“And I said, ‘OK, it’s not gonna be easy, but if you’re willing to listen to what I’m gonna have you do and go through all the training, I’ll train you.”

After training Nino for a couple months, they went to the Junior Golden Gloves Tournament in Tacoma, Washington. Nino won the tournament.

Rows of headgear and gloves are set out prior to practice. (Photo by Josh Edge, APRN – Anchorage)

That was almost six years ago. And Nino – who is now 18-years-old – hopes to make the U.S. National Team next year. Even though he hasn’t been fighting for very long compared to many of his competitors, he believes he can earn a spot.

“We try to make up for inexperience with hard work,” Nino said.

If Nino makes the team, he’ll have a chance to go to the 2016 Olympic Games in Rio de Janeiro, Brazil.

Nino’s success is something Carey wants to make more common. He would like to see amateur boxing draw more attention around the state.

Arthur Tauilili circles the heavy bag. (Photo by Josh Edge, APRN – Anchorage)

“What people really, in Alaska, what they need to realize is that we have talent up here,” Carey said. “Not just in hockey, not just in the winter sports, we have talent in mixed martial arts, boxing, football, basketball.”

“But for fighting, we have really good fighters up here.”

Nino has helped Carey prove that claim. And as Nino prepares to move onto the next level, Arthur says he has some lofty aspirations of his own.

“My dream is to go in the Olympics and then win and become a professional boxer,” he said.

Carey says with enough motivation and dedication, it could happen. And he believes there are more Alaskans like Arthur and Nino who can compete at the world’s highest levels.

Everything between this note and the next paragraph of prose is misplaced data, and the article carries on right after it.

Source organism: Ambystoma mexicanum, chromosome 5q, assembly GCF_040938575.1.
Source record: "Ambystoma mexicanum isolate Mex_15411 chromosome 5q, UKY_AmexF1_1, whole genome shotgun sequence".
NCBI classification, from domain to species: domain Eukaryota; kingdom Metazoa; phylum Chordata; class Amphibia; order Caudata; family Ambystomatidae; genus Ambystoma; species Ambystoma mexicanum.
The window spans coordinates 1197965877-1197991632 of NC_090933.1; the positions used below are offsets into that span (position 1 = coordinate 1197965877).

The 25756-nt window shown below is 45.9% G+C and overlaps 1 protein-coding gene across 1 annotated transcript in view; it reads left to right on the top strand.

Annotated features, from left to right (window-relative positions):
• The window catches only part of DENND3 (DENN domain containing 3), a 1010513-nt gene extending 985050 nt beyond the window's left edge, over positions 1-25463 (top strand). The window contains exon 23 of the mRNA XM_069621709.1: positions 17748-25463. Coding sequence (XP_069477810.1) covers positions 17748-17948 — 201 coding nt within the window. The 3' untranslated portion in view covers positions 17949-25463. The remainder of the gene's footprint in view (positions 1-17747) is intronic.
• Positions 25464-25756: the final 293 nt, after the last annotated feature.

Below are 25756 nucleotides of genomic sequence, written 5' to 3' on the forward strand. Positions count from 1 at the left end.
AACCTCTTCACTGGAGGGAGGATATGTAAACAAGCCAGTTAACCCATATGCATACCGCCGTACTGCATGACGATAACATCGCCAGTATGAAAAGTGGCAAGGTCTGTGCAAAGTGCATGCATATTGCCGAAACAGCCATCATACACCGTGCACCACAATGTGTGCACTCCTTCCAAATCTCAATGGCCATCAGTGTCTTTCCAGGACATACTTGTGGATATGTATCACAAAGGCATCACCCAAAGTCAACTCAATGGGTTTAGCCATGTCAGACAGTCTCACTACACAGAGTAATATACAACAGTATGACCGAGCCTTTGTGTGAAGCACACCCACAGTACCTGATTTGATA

Categories: Alaska News

Clearwater Lodge Burns Down

APRN Alaska News - Thu, 2014-05-15 13:24

The Clearwater Lodge near Delta Junction burned to the ground this morning. The rustic lodge was a popular gathering place for fishermen, birders and others who come to the Clearwater River.

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The fire was reported around 3 a.m. and all that was left at about 10:00 this morning was a pile of smoldering rubble.

There were no injuries. But Clearwater Lodge co-owner Patsy Ewing was clearly exhausted after a nearly sleepless night.

“It’s overwhelming,” she said.

Ewing was fielding questions from the local fire chief while entering phone numbers and other data into her cell phone, which was constantly buzzing in her pocket with texts and Facebook posts from friends and well-wishers.

“I’m still spinning but it’s … People contacting me has been amazing,” Ewing said. “I’ve felt a lot of care and concern. My phone is blowing up with people saying, y’know, ‘Are you OK? We’re so sorry.’ It’s just amazing.”

The lodge was a total loss. Rural Deltana Fire Chief Tim Castleberry  estimated damages totaling about a million dollars. He’s just begun investigating, so he can’t say what sparked the fire.

“We’re not sure,” Castleberry said. “It looks like it started in the basement, but once things cool down, we’ll be able to get (in) and look a little bit more.”

But it’s not just a dollar-and-cents loss. An important piece of Delta-area history also went up in smoke this morning.

The lodge was built back in the late 1950s by Al Remington, who along with a half-dozen others settled in the Clearwater area around then and developed it. Patsy and her husband Kevin bought it in 2001 from Remington’s grandson.

The lodge was known far and wide over the years as a headquarters for local snowmachine races. It’s even more widely known by folks from all over who come here for a meal and a cold one after a day fishing on the Clearwater.

Categories: Alaska News

Sealaska Reports $35 Million Net Loss Last Year

APRN Alaska News - Thu, 2014-05-15 11:11

Southeast Alaska’s regional Native corporation says it had a net loss of $35 million last year.

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Sealaska Plaza, the corporation’s headquarters.

Sealaska’s 2013 annual report says three-quarters of the loss came from its construction subsidiary. It badly underestimated the cost of two building projects in Hawaii.

The report says the subsidiary’s managers are gone and bidding on such projects has stopped.